From John Quincy Adams to Grizzly Adams: Anthony Hopkins whips off his rubber muppet make-up and enters, pursued by a bear, for Lee Tamahori's The Edge (15), a wilderness-survival drama scripted (though you wouldn't know it) by playwright David Mamet. Hopkins plays Charles Morse, a billionaire businessman married to supermodel Elle Macpherson (whose character's name, Mickey Morse, must surely be a backhanded jibe about her acting ability). Hopkins's nights on bear mountain begin when a flock of phoney digital geese smash through the windscreen of a light aircraft transporting him and fashion photographers Robert (Alec Baldwin) and Stephen (Harold Perrineau) over the Canadian Rockies. When they crash-land in a mountain lake, the windscreen has miraculously reformed itself, making their escape tricky. But once ashore, things get even hairier, as they're stalked by 1,400 pounds of flesh-eating Kodiak bear - played by distinguished ursine performer Bart, an animal with a longer cv than Elle Macpherson. Bart gets his brunch, and Perrineau falls victim to that aged Hollywood rule that it's the black actors who always get killed first.

Those looking to improve their Anthony Hopkins impressions are well-served by Tamahori, who coaxes the actor into laying on all his most familiar mannerisms. Novices start here: scratch away at your stubble (white is best). Say "yah", never "yes". Pronounce the word "lure" as "la-yoore". Cultivate distracted, halting speech, and sprinkle liberally with little interjections like "huh", "oh", "hum", "ah" and "hah". His technique for singlehandedly kebabbing a ferocious man-eating bear, however, should not be tried at home.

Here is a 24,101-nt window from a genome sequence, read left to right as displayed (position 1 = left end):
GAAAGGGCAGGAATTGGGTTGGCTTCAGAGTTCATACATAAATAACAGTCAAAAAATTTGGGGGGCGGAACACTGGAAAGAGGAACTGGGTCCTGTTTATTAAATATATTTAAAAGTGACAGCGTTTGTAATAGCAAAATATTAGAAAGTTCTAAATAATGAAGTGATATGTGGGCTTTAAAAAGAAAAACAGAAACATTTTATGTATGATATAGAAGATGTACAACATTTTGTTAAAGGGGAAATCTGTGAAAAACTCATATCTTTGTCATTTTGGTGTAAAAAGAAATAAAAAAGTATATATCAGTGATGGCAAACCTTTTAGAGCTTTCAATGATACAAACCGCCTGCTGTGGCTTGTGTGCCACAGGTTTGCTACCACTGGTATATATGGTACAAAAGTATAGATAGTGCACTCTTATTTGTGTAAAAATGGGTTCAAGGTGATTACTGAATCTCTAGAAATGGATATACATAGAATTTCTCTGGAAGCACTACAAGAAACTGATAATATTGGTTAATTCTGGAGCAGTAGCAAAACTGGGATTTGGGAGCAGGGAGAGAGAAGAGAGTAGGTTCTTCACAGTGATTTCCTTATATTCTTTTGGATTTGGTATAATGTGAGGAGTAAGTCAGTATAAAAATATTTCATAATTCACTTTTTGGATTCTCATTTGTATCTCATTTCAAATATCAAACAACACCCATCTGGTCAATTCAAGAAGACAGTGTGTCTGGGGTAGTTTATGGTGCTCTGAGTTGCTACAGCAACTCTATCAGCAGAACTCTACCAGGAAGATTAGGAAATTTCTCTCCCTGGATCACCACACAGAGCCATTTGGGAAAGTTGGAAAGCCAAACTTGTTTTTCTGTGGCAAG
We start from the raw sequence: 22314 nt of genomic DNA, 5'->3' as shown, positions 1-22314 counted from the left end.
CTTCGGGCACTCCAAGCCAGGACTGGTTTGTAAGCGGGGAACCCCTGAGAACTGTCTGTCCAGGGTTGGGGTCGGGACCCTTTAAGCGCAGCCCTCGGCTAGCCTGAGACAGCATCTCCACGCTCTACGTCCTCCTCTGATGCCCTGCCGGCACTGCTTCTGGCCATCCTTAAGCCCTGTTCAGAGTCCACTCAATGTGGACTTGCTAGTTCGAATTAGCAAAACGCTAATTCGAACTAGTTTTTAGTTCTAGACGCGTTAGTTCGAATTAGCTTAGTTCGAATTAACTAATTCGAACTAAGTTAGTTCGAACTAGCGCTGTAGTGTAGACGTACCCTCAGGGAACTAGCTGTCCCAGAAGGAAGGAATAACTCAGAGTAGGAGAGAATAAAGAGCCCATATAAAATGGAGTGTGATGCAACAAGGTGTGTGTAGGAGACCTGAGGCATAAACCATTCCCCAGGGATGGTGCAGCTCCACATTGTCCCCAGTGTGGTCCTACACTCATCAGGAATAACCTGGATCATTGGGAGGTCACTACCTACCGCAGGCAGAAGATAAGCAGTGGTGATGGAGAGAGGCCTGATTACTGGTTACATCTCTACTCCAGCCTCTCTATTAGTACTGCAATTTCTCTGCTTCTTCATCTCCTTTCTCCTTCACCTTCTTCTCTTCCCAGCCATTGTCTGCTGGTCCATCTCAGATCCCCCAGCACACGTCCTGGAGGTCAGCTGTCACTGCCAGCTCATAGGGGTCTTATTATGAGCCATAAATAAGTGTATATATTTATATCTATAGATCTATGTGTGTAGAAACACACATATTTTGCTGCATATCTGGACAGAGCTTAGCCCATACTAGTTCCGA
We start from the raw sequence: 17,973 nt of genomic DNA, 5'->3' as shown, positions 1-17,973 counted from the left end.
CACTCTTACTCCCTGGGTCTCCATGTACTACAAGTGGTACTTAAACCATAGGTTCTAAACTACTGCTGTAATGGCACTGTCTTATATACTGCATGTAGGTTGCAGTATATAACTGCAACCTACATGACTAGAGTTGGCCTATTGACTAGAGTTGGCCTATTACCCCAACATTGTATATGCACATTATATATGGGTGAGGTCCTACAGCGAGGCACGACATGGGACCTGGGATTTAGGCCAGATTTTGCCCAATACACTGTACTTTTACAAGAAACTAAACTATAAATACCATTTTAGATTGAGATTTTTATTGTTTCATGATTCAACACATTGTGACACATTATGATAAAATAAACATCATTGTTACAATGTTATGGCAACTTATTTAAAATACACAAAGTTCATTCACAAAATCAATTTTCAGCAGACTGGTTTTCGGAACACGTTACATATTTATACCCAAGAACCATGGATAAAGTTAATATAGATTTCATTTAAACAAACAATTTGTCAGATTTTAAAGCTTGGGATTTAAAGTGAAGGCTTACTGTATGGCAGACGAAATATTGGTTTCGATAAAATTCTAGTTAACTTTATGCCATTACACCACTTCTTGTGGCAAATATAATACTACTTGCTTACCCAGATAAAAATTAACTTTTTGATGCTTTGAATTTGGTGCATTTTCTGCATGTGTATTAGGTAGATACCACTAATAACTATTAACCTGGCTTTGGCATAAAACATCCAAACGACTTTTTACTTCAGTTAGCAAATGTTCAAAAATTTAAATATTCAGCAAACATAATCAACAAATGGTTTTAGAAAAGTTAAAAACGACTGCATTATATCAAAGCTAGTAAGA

Though he doesn't actually appear in them, Hopkins is a powerful influence on the rest of this week's releases. In Barbet Schroeder's dumb-ass actioner Desperate Measures (15), Andy Garcia's cop needs the bone marrow of Michael Keaton's Lecter-ish chained psychopath to save his son's life. Under a badger-striped quiff, Brian Cox (the original Hannibal the Cannibal) co-stars as a hardboiled Irish-American police chief, and is made to bark things like "How many people are gonna die so that your kid can live?" with the viciousness of a panellist on The Moral Maze. Garcia, meanwhile, seems to use his jumping -and-fighting-oriented role to pitch for the parts Sylvester Stallone is now too old to play, and chunters through his lines so quickly that you almost fail to hear how bad they are. (He surely sets some sort of sound speed record with "IfyoukillmysonI'llripyourfuckingheadoff!") Intentional humour is left to Keaton, who plays McCabe as a sociopathic spoon-puppet, popping out from behind doors and up from operating tables when everyone - with the possible exception of the audience - least expects it.

My phobia about razors is so bad, I have to shave with my eyes shut. So I didn't have a whole lot of fun watching Scott Reynolds's The Ugly (18), a Kiwi horror flick about (another) throat-slashing serial killer. Dr Karen Schumaker (Rebecca Hobbs, in a rather unprofessional red sleeveless cocktail dress) probes the past of her sinister patient, Simon (Paulo Rotondo), and learns that he's haunted by "the Visitors". (Not Abba's swansong album, just the hideously mutilated ghosts of his victims.) Reynolds, on the other hand, is in thrall to the spectre of Anthony Hopkins, and despite some bold stylism and daffy humour, can't prevent The Ugly feeling like it should have been called Silence of the New Zealand Lambs.

Cinema details: Going Out, page 10.